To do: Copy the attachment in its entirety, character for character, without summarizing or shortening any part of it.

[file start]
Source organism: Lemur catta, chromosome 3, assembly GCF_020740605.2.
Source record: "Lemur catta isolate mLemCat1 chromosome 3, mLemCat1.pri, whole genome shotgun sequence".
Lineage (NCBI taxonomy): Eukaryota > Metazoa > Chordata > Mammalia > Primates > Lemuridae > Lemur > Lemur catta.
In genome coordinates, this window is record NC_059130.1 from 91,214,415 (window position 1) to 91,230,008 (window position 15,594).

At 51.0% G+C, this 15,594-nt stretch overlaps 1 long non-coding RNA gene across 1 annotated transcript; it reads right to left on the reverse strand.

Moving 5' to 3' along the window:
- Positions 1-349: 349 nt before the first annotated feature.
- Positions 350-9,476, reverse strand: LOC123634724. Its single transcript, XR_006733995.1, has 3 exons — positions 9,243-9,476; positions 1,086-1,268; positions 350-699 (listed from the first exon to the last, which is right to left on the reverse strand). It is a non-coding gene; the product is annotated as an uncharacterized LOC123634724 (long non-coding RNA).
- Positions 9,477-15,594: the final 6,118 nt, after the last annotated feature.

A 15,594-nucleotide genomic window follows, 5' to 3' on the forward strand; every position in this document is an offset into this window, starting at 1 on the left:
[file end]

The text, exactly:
Source organism: Lemur catta, chromosome 3, assembly GCF_020740605.2.
Source record: "Lemur catta isolate mLemCat1 chromosome 3, mLemCat1.pri, whole genome shotgun sequence".
Lineage (NCBI taxonomy): Eukaryota > Metazoa > Chordata > Mammalia > Primates > Lemuridae > Lemur > Lemur catta.
In genome coordinates, this window is record NC_059130.1 from 91,214,415 (window position 1) to 91,230,008 (window position 15,594).

At 51.0% G+C, this 15,594-nt stretch overlaps 1 long non-coding RNA gene across 1 annotated transcript; it reads right to left on the reverse strand.

Moving 5' to 3' along the window:
- Positions 1-349: 349 nt before the first annotated feature.
- Positions 350-9,476, reverse strand: LOC123634724. Its single transcript, XR_006733995.1, has 3 exons — positions 9,243-9,476; positions 1,086-1,268; positions 350-699 (listed from the first exon to the last, which is right to left on the reverse strand). It is a non-coding gene; the product is annotated as an uncharacterized LOC123634724 (long non-coding RNA).
- Positions 9,477-15,594: the final 6,118 nt, after the last annotated feature.

A 15,594-nucleotide genomic window follows, 5' to 3' on the forward strand; every position in this document is an offset into this window, starting at 1 on the left: